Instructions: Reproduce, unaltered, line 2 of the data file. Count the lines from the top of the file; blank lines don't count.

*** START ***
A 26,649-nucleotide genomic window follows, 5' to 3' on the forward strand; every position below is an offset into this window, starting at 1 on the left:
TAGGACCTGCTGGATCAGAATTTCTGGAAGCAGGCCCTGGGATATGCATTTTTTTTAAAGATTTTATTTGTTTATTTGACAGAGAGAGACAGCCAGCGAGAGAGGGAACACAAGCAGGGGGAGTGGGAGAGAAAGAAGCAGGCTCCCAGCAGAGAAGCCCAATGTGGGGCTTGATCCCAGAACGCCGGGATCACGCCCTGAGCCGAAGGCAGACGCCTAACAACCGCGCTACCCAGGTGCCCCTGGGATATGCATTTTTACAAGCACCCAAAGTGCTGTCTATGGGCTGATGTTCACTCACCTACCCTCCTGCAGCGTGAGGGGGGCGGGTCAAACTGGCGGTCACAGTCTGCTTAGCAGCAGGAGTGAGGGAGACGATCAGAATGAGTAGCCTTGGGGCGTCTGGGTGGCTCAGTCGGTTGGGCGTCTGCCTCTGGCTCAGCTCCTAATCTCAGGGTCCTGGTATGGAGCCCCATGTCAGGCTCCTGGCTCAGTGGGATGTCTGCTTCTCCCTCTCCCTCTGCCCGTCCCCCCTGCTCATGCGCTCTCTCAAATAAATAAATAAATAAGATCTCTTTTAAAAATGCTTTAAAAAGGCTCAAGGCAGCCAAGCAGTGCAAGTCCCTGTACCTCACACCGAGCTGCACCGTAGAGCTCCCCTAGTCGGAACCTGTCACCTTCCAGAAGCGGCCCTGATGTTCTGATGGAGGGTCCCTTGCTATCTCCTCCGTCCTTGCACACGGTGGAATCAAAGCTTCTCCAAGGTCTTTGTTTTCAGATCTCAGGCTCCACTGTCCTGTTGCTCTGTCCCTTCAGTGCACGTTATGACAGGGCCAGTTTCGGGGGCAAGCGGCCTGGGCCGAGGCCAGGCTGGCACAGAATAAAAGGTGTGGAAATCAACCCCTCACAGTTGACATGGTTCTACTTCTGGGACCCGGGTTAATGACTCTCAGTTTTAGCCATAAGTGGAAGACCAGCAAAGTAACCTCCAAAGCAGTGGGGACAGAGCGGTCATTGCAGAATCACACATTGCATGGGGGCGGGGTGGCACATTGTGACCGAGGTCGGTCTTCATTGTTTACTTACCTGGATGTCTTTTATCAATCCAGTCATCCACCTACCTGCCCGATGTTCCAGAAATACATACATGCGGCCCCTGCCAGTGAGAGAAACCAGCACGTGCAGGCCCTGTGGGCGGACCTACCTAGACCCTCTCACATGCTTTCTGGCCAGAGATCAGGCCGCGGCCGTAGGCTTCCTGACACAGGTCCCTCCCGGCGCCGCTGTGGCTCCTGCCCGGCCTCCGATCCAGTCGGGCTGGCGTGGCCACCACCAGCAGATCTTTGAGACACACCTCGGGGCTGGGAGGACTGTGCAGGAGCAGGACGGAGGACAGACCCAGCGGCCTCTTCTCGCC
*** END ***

TAGGACCTGCTGGATCAGAATTTCTGGAAGCAGGCCCTGGGATATGCATTTTTTTTAAAGATTTTATTTGTTTATTTGACAGAGAGAGACAGCCAGCGAGAGAGGGAACACAAGCAGGGGGAGTGGGAGAGAAAGAAGCAGGCTCCCAGCAGAGAAGCCCAATGTGGGGCTTGATCCCAGAACGCCGGGATCACGCCCTGAGCCGAAGGCAGACGCCTAACAACCGCGCTACCCAGGTGCCCCTGGGATATGCATTTTTACAAGCACCCAAAGTGCTGTCTATGGGCTGATGTTCACTCACCTACCCTCCTGCAGCGTGAGGGGGGCGGGTCAAACTGGCGGTCACAGTCTGCTTAGCAGCAGGAGTGAGGGAGACGATCAGAATGAGTAGCCTTGGGGCGTCTGGGTGGCTCAGTCGGTTGGGCGTCTGCCTCTGGCTCAGCTCCTAATCTCAGGGTCCTGGTATGGAGCCCCATGTCAGGCTCCTGGCTCAGTGGGATGTCTGCTTCTCCCTCTCCCTCTGCCCGTCCCCCCTGCTCATGCGCTCTCTCAAATAAATAAATAAATAAGATCTCTTTTAAAAATGCTTTAAAAAGGCTCAAGGCAGCCAAGCAGTGCAAGTCCCTGTACCTCACACCGAGCTGCACCGTAGAGCTCCCCTAGTCGGAACCTGTCACCTTCCAGAAGCGGCCCTGATGTTCTGATGGAGGGTCCCTTGCTATCTCCTCCGTCCTTGCACACGGTGGAATCAAAGCTTCTCCAAGGTCTTTGTTTTCAGATCTCAGGCTCCACTGTCCTGTTGCTCTGTCCCTTCAGTGCACGTTATGACAGGGCCAGTTTCGGGGGCAAGCGGCCTGGGCCGAGGCCAGGCTGGCACAGAATAAAAGGTGTGGAAATCAACCCCTCACAGTTGACATGGTTCTACTTCTGGGACCCGGGTTAATGACTCTCAGTTTTAGCCATAAGTGGAAGACCAGCAAAGTAACCTCCAAAGCAGTGGGGACAGAGCGGTCATTGCAGAATCACACATTGCATGGGGGCGGGGTGGCACATTGTGACCGAGGTCGGTCTTCATTGTTTACTTACCTGGATGTCTTTTATCAATCCAGTCATCCACCTACCTGCCCGATGTTCCAGAAATACATACATGCGGCCCCTGCCAGTGAGAGAAACCAGCACGTGCAGGCCCTGTGGGCGGACCTACCTAGACCCTCTCACATGCTTTCTGGCCAGAGATCAGGCCGCGGCCGTAGGCTTCCTGACACAGGTCCCTCCCGGCGCCGCTGTGGCTCCTGCCCGGCCTCCGATCCAGTCGGGCTGGCGTGGCCACCACCAGCAGATCTTTGAGACACACCTCGGGGCTGGGAGGACTGTGCAGGAGCAGGACGGAGGACAGACCCAGCGGCCTCTTCTCGCC